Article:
Today I’m feeling a bit blue. Maybe it’s because I’m not feeling great. Maybe it’s because it’s the time of year when both my Mom and Dad were diagnosed with the disease that would take their life, 6 and 15 years ago respectively.
I have finally started to write the sequel to my historical fiction novel, Through The Eyes Of Grace. It is causing a fresh wave of grief to pour over my heart that usually sabotages any attempt to write.
But not today!
Instead, I’m lifting my head up and making me a cup of hot tea, Lavender Lemonade to be exact. Tea soothes away the hurt, both in my throat and in my heart.
And I will say a prayer of thanksgiving to God for giving me such wonderful parents, and for providing me with a story worth telling.
Today I’m choosing JOY.
Photo Credit: Star Shine Chic blog
I believe the answer to this question is simple–What makes a family heirloom special is the story that goes with it. Now some may say it’s the value of the piece, and that’s true, I suppose. But I’ve found that the items I’ve been given are much more meaningful to me if I know the story behind them.
What is the oldest family heirloom you own, and what is the story behind it?
My Mom passed away in December, and we have spent most of this year cleaning out her home and sorting through her stuff. We found things we didn’t know she had, special things, beautiful things, but without a story behind them–they are just things. However, a few of her older items had little notes attached to them letting us know a bit of where it came from and to whom it belonged.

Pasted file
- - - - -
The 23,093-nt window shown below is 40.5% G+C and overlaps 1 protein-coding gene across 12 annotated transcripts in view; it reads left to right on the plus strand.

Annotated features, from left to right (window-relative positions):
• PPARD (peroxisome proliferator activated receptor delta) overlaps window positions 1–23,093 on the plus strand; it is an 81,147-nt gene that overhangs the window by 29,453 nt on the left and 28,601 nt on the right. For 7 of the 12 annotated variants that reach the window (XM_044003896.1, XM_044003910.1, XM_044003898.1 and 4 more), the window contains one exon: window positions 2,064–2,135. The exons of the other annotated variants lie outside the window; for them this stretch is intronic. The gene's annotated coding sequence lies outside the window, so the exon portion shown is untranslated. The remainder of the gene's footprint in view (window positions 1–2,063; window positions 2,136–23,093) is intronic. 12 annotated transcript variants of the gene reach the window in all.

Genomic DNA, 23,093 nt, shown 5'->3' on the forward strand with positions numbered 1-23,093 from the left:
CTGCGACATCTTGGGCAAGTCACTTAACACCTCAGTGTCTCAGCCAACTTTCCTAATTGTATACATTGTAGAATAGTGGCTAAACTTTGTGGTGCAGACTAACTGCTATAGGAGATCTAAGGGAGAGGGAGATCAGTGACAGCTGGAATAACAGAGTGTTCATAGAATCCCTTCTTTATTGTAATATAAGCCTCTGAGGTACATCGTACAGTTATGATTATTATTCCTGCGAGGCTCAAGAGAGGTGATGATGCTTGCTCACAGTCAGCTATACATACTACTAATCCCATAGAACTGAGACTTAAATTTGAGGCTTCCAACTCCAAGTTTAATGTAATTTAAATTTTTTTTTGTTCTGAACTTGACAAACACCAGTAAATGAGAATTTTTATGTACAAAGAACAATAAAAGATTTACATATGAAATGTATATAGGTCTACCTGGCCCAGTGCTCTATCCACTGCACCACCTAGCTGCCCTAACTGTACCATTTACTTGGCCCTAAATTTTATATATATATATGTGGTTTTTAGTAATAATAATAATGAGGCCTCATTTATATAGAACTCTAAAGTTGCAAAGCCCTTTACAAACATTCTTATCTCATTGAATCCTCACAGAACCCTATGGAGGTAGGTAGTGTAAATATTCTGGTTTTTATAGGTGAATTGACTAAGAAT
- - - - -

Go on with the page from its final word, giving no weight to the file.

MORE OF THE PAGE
The oldest item also happens to be my favorite.
It’s a little porcelain tea cup that has a red stamp on the bottom stating it was made in Germany. I know it went through the fire at my grandparents home back in the early sixties because the outside is speckled as if the smoke was glazed into the cup. But what makes this cup so special is the information written on the label my Mom placed on the inside.
It says, ” Sarah Kirwin gave to daughter, Grace Oswalt, when 12 years old.”
That means this cup was made around 1900, which means it is the oldest thing I own. Grace Stella turned twelve in March of 1901. I found one like it on an Antique Appraisers website. They’re selling one without the smoke marks for only $7.50, but this tea cup is priceless to me!
“The measure of a woman’s character is not what she gets from her ancestors,
but what she leaves her descendants.”
We are taking part in the Ultimate Blog Challenge to post every day in April.